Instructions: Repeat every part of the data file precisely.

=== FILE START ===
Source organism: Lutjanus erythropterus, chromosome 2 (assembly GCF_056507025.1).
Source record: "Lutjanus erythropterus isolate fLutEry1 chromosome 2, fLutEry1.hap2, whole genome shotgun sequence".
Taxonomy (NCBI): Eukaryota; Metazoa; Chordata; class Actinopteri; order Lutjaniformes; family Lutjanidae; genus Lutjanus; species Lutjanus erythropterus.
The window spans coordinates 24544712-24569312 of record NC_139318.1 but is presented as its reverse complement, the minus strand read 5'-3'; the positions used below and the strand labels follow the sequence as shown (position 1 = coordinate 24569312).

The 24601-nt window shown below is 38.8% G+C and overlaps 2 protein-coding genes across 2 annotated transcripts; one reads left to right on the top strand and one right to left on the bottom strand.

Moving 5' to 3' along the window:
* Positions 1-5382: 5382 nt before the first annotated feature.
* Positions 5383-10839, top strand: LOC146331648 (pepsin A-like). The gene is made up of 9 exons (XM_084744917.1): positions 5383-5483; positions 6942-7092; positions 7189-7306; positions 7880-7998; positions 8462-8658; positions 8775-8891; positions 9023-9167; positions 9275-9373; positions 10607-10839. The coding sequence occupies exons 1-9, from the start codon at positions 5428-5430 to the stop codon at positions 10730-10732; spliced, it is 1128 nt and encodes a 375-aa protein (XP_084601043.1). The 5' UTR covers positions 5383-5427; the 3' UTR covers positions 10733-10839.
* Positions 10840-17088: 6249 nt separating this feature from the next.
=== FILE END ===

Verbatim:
Source organism: Lutjanus erythropterus, chromosome 2 (assembly GCF_056507025.1).
Source record: "Lutjanus erythropterus isolate fLutEry1 chromosome 2, fLutEry1.hap2, whole genome shotgun sequence".
Taxonomy (NCBI): Eukaryota; Metazoa; Chordata; class Actinopteri; order Lutjaniformes; family Lutjanidae; genus Lutjanus; species Lutjanus erythropterus.
The window spans coordinates 24544712-24569312 of record NC_139318.1 but is presented as its reverse complement, the minus strand read 5'-3'; the positions used below and the strand labels follow the sequence as shown (position 1 = coordinate 24569312).

The 24601-nt window shown below is 38.8% G+C and overlaps 2 protein-coding genes across 2 annotated transcripts; one reads left to right on the top strand and one right to left on the bottom strand.

Moving 5' to 3' along the window:
* Positions 1-5382: 5382 nt before the first annotated feature.
* Positions 5383-10839, top strand: LOC146331648 (pepsin A-like). The gene is made up of 9 exons (XM_084744917.1): positions 5383-5483; positions 6942-7092; positions 7189-7306; positions 7880-7998; positions 8462-8658; positions 8775-8891; positions 9023-9167; positions 9275-9373; positions 10607-10839. The coding sequence occupies exons 1-9, from the start codon at positions 5428-5430 to the stop codon at positions 10730-10732; spliced, it is 1128 nt and encodes a 375-aa protein (XP_084601043.1). The 5' UTR covers positions 5383-5427; the 3' UTR covers positions 10733-10839.
* Positions 10840-17088: 6249 nt separating this feature from the next.